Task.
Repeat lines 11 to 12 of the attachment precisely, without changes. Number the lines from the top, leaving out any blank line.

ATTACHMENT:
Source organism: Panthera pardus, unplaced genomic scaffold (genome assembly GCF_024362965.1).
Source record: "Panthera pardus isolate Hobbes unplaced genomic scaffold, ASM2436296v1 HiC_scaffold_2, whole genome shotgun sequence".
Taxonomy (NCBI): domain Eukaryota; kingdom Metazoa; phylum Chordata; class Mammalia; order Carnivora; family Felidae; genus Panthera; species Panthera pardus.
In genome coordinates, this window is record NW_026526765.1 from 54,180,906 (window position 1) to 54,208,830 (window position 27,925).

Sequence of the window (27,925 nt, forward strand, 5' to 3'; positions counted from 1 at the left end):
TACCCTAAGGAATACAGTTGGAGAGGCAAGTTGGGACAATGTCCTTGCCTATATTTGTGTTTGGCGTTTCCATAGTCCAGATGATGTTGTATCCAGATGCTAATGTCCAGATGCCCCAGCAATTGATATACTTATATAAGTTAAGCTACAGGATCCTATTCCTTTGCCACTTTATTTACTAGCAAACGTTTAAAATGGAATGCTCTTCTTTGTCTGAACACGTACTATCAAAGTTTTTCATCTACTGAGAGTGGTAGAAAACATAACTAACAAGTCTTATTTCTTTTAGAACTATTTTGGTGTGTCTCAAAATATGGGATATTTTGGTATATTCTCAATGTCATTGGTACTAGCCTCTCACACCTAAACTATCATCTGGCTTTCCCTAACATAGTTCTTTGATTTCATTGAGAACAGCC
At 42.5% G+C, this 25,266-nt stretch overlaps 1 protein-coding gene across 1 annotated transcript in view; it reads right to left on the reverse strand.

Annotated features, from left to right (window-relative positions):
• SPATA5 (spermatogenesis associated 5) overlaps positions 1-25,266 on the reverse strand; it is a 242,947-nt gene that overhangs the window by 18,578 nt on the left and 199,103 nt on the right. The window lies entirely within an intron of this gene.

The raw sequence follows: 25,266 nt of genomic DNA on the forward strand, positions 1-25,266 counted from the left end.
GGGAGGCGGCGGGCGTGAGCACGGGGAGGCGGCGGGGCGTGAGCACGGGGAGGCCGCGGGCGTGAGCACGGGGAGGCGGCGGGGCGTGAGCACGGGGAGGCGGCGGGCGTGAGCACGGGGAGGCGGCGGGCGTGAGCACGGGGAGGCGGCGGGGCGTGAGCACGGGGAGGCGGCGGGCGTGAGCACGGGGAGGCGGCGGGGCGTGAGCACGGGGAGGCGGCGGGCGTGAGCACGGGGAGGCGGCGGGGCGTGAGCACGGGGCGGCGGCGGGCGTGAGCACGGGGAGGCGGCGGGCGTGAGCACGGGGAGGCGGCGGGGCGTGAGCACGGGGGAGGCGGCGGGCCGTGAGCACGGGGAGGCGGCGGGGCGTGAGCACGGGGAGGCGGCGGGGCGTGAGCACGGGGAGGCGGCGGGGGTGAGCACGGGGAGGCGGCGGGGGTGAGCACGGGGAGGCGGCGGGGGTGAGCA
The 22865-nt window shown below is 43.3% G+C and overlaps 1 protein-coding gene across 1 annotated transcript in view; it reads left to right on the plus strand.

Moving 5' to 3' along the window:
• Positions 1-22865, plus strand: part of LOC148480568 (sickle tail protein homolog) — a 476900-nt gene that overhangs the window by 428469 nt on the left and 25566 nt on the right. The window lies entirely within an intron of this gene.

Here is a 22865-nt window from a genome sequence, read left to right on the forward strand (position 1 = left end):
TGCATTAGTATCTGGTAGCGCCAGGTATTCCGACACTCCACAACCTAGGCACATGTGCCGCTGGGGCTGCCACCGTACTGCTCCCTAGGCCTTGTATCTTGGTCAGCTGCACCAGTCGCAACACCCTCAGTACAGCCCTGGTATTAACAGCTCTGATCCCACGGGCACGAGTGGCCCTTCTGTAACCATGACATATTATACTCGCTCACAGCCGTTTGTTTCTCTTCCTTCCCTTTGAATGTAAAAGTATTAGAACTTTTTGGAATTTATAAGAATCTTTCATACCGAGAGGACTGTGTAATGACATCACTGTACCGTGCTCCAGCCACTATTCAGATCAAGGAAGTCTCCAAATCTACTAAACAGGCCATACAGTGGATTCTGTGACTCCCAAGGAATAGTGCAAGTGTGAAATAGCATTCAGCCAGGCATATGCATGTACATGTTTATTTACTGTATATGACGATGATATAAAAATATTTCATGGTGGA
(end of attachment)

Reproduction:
GGGAGGCGGCGGGCGTGAGCACGGGGAGGCGGCGGGGCGTGAGCACGGGGAGGCCGCGGGCGTGAGCACGGGGAGGCGGCGGGGCGTGAGCACGGGGAGGCGGCGGGCGTGAGCACGGGGAGGCGGCGGGCGTGAGCACGGGGAGGCGGCGGGGCGTGAGCACGGGGAGGCGGCGGGCGTGAGCACGGGGAGGCGGCGGGGCGTGAGCACGGGGAGGCGGCGGGCGTGAGCACGGGGAGGCGGCGGGGCGTGAGCACGGGGCGGCGGCGGGCGTGAGCACGGGGAGGCGGCGGGCGTGAGCACGGGGAGGCGGCGGGGCGTGAGCACGGGGGAGGCGGCGGGCCGTGAGCACGGGGAGGCGGCGGGGCGTGAGCACGGGGAGGCGGCGGGGCGTGAGCACGGGGAGGCGGCGGGGGTGAGCACGGGGAGGCGGCGGGGGTGAGCACGGGGAGGCGGCGGGGGTGAGCA
The 22865-nt window shown below is 43.3% G+C and overlaps 1 protein-coding gene across 1 annotated transcript in view; it reads left to right on the plus strand.